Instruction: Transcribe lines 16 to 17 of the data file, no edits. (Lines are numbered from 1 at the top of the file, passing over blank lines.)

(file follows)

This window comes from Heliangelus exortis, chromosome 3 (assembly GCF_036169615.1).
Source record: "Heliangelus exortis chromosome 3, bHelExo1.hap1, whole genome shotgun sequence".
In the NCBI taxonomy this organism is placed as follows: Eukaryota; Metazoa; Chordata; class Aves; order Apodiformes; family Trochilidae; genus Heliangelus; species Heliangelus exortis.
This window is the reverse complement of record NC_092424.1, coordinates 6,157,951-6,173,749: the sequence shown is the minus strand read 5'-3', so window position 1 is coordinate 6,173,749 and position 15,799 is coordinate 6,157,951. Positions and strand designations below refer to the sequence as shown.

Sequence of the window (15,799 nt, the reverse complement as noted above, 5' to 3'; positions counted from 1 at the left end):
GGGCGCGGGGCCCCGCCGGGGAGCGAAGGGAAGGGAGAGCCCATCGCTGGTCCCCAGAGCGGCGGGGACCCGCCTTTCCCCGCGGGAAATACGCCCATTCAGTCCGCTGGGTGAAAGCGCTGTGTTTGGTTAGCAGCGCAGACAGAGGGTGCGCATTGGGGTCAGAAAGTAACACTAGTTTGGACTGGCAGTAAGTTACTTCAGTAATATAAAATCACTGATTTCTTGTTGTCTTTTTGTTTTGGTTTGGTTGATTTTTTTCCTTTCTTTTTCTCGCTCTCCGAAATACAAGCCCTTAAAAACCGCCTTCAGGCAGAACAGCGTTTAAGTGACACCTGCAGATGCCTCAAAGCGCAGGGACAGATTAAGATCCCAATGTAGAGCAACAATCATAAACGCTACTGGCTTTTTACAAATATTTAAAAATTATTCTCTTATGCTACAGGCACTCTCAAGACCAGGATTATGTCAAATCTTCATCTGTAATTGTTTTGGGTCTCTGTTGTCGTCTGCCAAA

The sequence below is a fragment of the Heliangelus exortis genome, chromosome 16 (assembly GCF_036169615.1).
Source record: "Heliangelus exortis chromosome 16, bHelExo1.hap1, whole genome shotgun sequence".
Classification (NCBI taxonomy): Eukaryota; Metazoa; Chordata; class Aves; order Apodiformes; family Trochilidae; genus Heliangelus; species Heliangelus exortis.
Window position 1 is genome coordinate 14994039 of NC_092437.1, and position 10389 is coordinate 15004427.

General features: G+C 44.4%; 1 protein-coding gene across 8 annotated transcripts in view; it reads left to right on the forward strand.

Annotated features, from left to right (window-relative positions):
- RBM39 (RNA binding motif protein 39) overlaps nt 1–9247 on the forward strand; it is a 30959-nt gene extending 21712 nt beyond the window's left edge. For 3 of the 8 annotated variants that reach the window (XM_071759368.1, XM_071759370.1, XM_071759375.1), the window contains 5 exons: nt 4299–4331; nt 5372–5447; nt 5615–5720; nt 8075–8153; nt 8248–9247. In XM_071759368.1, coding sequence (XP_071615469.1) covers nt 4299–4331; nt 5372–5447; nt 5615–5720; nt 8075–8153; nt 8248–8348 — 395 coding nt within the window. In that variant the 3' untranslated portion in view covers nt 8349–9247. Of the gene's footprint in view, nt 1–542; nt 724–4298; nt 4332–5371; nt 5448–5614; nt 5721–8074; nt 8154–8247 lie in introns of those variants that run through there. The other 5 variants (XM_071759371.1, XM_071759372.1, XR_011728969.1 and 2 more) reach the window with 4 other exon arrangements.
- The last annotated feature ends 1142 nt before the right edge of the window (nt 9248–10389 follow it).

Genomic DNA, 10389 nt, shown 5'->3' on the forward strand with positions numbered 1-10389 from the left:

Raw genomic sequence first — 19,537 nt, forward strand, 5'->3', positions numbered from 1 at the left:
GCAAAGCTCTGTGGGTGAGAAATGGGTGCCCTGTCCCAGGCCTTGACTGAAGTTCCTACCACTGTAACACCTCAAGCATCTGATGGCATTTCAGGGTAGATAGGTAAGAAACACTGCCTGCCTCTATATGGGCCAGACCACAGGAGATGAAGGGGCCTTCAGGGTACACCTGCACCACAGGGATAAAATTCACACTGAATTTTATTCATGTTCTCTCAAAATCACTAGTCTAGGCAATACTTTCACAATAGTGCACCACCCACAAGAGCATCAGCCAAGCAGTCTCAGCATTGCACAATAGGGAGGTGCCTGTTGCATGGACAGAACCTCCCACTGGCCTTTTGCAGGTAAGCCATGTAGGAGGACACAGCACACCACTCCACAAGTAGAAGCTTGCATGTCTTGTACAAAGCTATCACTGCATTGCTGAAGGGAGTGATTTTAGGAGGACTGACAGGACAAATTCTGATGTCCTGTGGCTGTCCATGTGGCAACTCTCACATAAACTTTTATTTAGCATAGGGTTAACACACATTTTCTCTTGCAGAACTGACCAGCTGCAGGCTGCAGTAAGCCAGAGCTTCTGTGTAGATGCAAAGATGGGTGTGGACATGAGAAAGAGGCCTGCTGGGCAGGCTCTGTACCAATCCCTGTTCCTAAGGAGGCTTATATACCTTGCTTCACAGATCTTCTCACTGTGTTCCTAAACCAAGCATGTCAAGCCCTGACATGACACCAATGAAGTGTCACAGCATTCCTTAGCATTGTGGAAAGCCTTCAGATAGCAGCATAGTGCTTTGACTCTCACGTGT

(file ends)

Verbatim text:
Raw genomic sequence first — 19,537 nt, forward strand, 5'->3', positions numbered from 1 at the left:
GCAAAGCTCTGTGGGTGAGAAATGGGTGCCCTGTCCCAGGCCTTGACTGAAGTTCCTACCACTGTAACACCTCAAGCATCTGATGGCATTTCAGGGTAGATAGGTAAGAAACACTGCCTGCCTCTATATGGGCCAGACCACAGGAGATGAAGGGGCCTTCAGGGTACACCTGCACCACAGGGATAAAATTCACACTGAATTTTATTCATGTTCTCTCAAAATCACTAGTCTAGGCAATACTTTCACAATAGTGCACCACCCACAAGAGCATCAGCCAAGCAGTCTCAGCATTGCACAATAGGGAGGTGCCTGTTGCATGGACAGAACCTCCCACTGGCCTTTTGCAGGTAAGCCATGTAGGAGGACACAGCACACCACTCCACAAGTAGAAGCTTGCATGTCTTGTACAAAGCTATCACTGCATTGCTGAAGGGAGTGATTTTAGGAGGACTGACAGGACAAATTCTGATGTCCTGTGGCTGTCCATGTGGCAACTCTCACATAAACTTTTATTTAGCATAGGGTTAACACACATTTTCTCTTGCAGAACTGACCAGCTGCAGGCTGCAGTAAGCCAGAGCTTCTGTGTAGATGCAAAGATGGGTGTGGACATGAGAAAGAGGCCTGCTGGGCAGGCTCTGTACCAATCCCTGTTCCTAAGGAGGCTTATATACCTTGCTTCACAGATCTTCTCACTGTGTTCCTAAACCAAGCATGTCAAGCCCTGACATGACACCAATGAAGTGTCACAGCATTCCTTAGCATTGTGGAAAGCCTTCAGATAGCAGCATAGTGCTTTGACTCTCACGTGT